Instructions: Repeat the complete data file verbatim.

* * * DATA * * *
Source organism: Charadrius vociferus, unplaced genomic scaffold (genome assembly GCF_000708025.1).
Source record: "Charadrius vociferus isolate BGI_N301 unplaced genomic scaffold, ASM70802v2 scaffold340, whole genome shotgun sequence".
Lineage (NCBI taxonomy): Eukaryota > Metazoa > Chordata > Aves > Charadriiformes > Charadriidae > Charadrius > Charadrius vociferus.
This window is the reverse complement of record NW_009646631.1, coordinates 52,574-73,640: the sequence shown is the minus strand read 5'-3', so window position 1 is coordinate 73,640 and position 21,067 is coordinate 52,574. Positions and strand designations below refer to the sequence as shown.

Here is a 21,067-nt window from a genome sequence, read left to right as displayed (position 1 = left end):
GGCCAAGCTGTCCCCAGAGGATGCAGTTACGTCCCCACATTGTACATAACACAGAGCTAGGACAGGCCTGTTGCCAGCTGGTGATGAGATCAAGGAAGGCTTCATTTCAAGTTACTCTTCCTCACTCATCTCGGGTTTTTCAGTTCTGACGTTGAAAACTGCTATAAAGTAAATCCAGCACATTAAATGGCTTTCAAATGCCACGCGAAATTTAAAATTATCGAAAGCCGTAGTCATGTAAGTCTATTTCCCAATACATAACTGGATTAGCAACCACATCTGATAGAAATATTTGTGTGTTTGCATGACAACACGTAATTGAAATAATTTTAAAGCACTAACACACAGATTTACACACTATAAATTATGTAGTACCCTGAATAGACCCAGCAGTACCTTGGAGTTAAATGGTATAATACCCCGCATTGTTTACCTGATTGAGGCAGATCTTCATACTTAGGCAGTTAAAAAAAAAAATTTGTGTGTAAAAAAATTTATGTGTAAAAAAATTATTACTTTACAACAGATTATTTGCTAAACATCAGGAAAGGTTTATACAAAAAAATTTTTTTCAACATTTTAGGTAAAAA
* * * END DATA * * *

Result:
Source organism: Charadrius vociferus, unplaced genomic scaffold (genome assembly GCF_000708025.1).
Source record: "Charadrius vociferus isolate BGI_N301 unplaced genomic scaffold, ASM70802v2 scaffold340, whole genome shotgun sequence".
Lineage (NCBI taxonomy): Eukaryota > Metazoa > Chordata > Aves > Charadriiformes > Charadriidae > Charadrius > Charadrius vociferus.
This window is the reverse complement of record NW_009646631.1, coordinates 52,574-73,640: the sequence shown is the minus strand read 5'-3', so window position 1 is coordinate 73,640 and position 21,067 is coordinate 52,574. Positions and strand designations below refer to the sequence as shown.

Here is a 21,067-nt window from a genome sequence, read left to right as displayed (position 1 = left end):
GGCCAAGCTGTCCCCAGAGGATGCAGTTACGTCCCCACATTGTACATAACACAGAGCTAGGACAGGCCTGTTGCCAGCTGGTGATGAGATCAAGGAAGGCTTCATTTCAAGTTACTCTTCCTCACTCATCTCGGGTTTTTCAGTTCTGACGTTGAAAACTGCTATAAAGTAAATCCAGCACATTAAATGGCTTTCAAATGCCACGCGAAATTTAAAATTATCGAAAGCCGTAGTCATGTAAGTCTATTTCCCAATACATAACTGGATTAGCAACCACATCTGATAGAAATATTTGTGTGTTTGCATGACAACACGTAATTGAAATAATTTTAAAGCACTAACACACAGATTTACACACTATAAATTATGTAGTACCCTGAATAGACCCAGCAGTACCTTGGAGTTAAATGGTATAATACCCCGCATTGTTTACCTGATTGAGGCAGATCTTCATACTTAGGCAGTTAAAAAAAAAAATTTGTGTGTAAAAAAATTTATGTGTAAAAAAATTATTACTTTACAACAGATTATTTGCTAAACATCAGGAAAGGTTTATACAAAAAAATTTTTTTCAACATTTTAGGTAAAAA